Only by swiftly adressing the issue of clinical practice variation and developing better evidence based practice can we stop the quality of NHS care eroding, writes Professor Alan Maynard.
The NHS faces formidable budget problems as patient demand and expectations rise in an era of at best flat funding.
The “solution”, offered by consultants such as McKinsey and Whitehall policy makers, is “efficiency savings” through the reduction of apparently large and unwarranted variations in clinical practice and the swift development of conservative, safe, evidence based practice. Is this approach likely to save the NHS or is it utopian nonsense?
Variation is evident in all human activities. In the US the top 10 per cent of companies are twice as productive as the lowest 10 per cent. Variations in productivity are even wider in India and China.
Variations in clinical activity have now become the “Holy Grail” of saving the NHS from bankruptcy and funding the implementation of the Obama reforms in the US. Policy makers in all healthcare systems believe that reductions in clinical practice variations are the solution to ever-expanding healthcare budgets. Are they right?
In the US, Dartmouth Institute researchers have analysed the federal Medicare programme for nearly 40 years. The academic Jack Wennberg asserted in a recent book that if conservative, safe practices were adopted, a saving of 40 per cent of the budget was possible. Translating this thesis to England, McKinsey asserts that a 20 per cent saving is possible: the Nicholson challenge.
The problem is that variations have a long history and healthcare systems have tolerated rather than reduced them. An analysis of tonsillectomy rates in England in the 1930s concluded large variations were a product of differences in “medical opinion”.
Another examination of the same condition in Scotland in the 1970s concluded the same thing. The Dartmouth Institute has produced similar explanations of US clinical practice variations for medical versus surgical interventions for hysterectomy.
These outcomes are a product of only half of medical care having an evidence base and where the evidence base exists, practitioners often choosing to ignore it, preferring to follow opinion rather than facts about the cost-effectiveness of competing interventions. This makes the use of practice guidelines as crucial as their audit by the medical profession. The rhetoric of medicine is now “evidence based” but variations are endemic, suggesting the rhetoric is not reflected in reality: you can lead a horse to water but you cannot make it drink.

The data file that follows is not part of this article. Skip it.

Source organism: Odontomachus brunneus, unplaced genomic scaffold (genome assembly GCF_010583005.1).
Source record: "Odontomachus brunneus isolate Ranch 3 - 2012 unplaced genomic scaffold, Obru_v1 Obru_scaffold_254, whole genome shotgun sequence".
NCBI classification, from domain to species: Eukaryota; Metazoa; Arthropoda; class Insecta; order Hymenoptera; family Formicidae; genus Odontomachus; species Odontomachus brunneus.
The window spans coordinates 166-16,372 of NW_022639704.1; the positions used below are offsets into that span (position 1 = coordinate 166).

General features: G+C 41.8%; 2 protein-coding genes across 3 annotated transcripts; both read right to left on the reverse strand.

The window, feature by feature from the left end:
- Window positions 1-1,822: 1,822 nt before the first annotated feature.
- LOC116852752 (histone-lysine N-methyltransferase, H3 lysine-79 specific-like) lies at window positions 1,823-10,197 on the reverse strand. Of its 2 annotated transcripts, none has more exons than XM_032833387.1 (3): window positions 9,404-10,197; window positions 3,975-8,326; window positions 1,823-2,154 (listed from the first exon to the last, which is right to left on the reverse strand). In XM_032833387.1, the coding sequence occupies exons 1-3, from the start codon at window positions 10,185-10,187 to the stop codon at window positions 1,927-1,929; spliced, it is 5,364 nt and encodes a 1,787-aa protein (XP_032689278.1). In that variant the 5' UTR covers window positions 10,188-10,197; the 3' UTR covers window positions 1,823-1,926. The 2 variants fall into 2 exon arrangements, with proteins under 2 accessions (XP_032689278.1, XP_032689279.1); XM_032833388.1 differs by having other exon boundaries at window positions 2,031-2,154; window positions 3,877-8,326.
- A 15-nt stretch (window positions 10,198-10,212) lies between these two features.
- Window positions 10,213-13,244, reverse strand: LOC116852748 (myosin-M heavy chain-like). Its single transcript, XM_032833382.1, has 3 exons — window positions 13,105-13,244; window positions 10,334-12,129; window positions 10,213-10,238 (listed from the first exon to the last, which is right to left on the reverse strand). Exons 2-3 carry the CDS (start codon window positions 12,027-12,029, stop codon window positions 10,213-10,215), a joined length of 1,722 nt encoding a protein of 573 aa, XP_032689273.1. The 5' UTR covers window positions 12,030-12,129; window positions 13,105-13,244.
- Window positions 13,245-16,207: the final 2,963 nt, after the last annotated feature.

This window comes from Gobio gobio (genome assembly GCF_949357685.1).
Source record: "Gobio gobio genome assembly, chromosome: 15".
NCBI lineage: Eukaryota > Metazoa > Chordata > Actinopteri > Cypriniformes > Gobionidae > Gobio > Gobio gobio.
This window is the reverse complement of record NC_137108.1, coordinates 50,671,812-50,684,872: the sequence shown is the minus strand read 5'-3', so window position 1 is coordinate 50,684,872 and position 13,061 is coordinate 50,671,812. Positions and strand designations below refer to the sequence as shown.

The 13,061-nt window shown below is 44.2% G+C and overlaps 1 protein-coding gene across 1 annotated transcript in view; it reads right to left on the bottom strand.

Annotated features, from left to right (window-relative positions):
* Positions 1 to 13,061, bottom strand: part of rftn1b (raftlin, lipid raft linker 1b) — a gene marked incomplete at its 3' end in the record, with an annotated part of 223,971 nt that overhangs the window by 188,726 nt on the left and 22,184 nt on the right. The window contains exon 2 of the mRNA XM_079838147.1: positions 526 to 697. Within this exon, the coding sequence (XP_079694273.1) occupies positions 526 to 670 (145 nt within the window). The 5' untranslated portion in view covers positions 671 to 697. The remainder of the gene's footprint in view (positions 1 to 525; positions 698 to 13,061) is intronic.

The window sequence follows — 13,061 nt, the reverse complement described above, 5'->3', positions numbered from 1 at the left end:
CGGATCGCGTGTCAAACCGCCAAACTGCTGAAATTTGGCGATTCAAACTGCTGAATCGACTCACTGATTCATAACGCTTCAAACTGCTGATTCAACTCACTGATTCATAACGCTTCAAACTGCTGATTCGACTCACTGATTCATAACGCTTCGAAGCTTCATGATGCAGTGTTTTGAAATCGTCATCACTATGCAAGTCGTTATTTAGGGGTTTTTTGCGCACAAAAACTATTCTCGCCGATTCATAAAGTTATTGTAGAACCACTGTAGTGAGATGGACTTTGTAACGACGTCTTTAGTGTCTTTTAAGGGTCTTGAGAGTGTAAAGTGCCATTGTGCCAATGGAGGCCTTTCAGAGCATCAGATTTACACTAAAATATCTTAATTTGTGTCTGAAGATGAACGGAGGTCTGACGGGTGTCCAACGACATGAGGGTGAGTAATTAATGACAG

Policy makers worldwide face the same problems: how to agree “best practice” and ensure that workers on the production line, be they at Nissan or the NHS, standardise their practices.
In the NHS, the National Institute for Health and Clinical Excellence is producing good guidelines which draw on the evidence base. Where that is thin, it uses opinion to achieve consensus about how to care for patients. However, we have little idea of the extent to which these NICE efforts lead to changes in practice.
With the Nicholson challenge, slow change is unacceptable. Miracles have to be performed in the next four years if £20bn is to be recycled and used to meet emerging patient demands. However, no healthcare system has a history of miracles. Even if we had evidence-based guidelines, we don’t know how to radically and swiftly alter the practices of clinical teams.
Are we doomed? Hopefully the current crisis will lead to a sea change in the ways healthcare is delivered. The closure of some accident and emergency facilities and concentration of activity in fewer facilities to get better outcomes and costs are essential small steps in this direction. More radical change will involve major shifts in activity and resources, particularly in the terms and conditions of employment.
Agenda for Change is inflexible, poorly managed with incremental creep, and unaffordable. 24/7 working will require staff to forego premium rates and work for standard rates at unsocial times. Cheaper inputs have to replace existing practitioners – GP list sizes may double or treble with nurses substituting for doctors.
Screams of protest are likely, but the choice is simple: deal with clinical practice productivity variations or face the consequences of an eroding NHS where the quality of care declines as managers struggle to balance the books.